We live in the time, where different pieces of information swarm around us, making it almost impossible to escape it.
Over the course of mass media’s existence, its role in opinion and attitude shaping has increased dramatically, particularly because of how much more accessible it has become.
With an average person finding themselves listening to evening news after coming back from work, or even those, who bravely say “I do not watch TV”, but feed their need for information on the internet, we are surrounded by data flow.
And it is hard to stay neutral, as we involuntarily choose sides, depending on what agenda we are most exposed to.
A study conducted by the University of Southern California, used the analogy of an 85 page long newspaper and showed that in 1986, around the time of the Soviet Union’s downfall, people were receiving about 40 newspapers full of information, while in 2007 the number rose to 174.
There is nothing new about the fact that mass and social media provide valuable tools for politicians, who seek to push their own rhetoric into the crowd’s minds. Those, who manage to master the art of using these tools, are arguably capable of creating their own reality.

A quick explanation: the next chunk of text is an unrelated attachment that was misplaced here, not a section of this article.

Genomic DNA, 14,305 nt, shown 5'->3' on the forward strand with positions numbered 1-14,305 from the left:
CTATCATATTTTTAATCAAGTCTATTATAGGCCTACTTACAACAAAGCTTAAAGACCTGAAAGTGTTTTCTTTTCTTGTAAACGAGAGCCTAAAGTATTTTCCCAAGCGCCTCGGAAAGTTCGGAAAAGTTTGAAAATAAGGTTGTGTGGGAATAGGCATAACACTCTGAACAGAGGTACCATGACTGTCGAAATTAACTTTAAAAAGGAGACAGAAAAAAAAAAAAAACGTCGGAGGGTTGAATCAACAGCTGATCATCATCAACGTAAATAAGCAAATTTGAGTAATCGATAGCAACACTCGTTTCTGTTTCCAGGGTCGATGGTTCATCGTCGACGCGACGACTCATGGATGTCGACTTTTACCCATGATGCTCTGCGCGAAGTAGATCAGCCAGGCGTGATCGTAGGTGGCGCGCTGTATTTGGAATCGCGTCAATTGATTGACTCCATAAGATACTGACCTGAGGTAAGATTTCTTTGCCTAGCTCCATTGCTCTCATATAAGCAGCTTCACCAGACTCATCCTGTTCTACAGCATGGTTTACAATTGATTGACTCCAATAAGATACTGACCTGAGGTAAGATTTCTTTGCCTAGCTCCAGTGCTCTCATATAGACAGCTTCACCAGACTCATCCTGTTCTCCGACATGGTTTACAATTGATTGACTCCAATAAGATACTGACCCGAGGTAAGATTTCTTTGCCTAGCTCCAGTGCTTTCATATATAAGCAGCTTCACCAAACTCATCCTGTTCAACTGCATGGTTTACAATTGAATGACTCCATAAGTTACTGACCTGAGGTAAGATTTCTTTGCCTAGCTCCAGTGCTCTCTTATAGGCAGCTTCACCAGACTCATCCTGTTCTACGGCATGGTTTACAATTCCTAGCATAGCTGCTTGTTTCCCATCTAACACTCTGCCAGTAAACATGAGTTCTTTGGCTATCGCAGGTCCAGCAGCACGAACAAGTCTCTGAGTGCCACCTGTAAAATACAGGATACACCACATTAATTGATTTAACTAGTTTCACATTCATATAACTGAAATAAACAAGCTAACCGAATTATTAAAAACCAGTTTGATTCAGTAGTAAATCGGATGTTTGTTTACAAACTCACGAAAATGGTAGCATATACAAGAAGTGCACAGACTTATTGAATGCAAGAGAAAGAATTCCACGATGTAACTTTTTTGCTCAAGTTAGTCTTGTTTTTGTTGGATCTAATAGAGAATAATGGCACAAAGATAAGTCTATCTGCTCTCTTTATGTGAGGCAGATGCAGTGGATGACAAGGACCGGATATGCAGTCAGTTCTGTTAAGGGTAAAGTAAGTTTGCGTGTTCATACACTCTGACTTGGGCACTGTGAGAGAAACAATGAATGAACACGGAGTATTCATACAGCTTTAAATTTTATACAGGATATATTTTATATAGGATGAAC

The classic example which is known by the majority, is 1997 movie, Wag the Dog, where such use of media is being shown in all its glory, even if it is exaggerated.
The West has been the dominant power on the global arena ever since the end of the Cold War, where after the collapse of the Soviet Union, Russia started to integrate into the world politics as a renewed player, with a new ideology and new political appearance.
The modern post-Soviet era world dictates certain requirements for contemporary participants, among them are free trade, technology exchange, advancement towards green energy solutions and a strong emphasis on free mass media. These are a part of the modern political courtesy, post League of Nations table manners, if you will.
Practice shows that those who choose to turn their countries into resources-only based economies, and to completely or partially ignore these requirements, will forever be on a passenger seat in this car called “global politics”. This is not what Russia is ready to settle for though.
While Russia’s President, Vladimir Putin, managed to incorporate the country’s mighty natural resources industries into global economics, giving him a strong political leverage, he chose to be very selective when it comes to anything else.
Power and straightforwardness are seen as few of the main things that Russia respects, and its politicians are proud of the fact that they refuse to participate in this so-called free media theater. But is this sense of pride justifiable?
Russia’s Foreign Minister, Sergei Lavrov, mentioned that he was amazed to see mass and social media being used as the main sources that shed light on chemical weapons being used in Douma, Syria.
“Apart from social media accounts and the video that was shared there, there are no other pieces of evidence, which can be seen as ridiculous by some specialists” – he stated during Russia’s XXVI Assembly of Foreign and Defense Policy Council.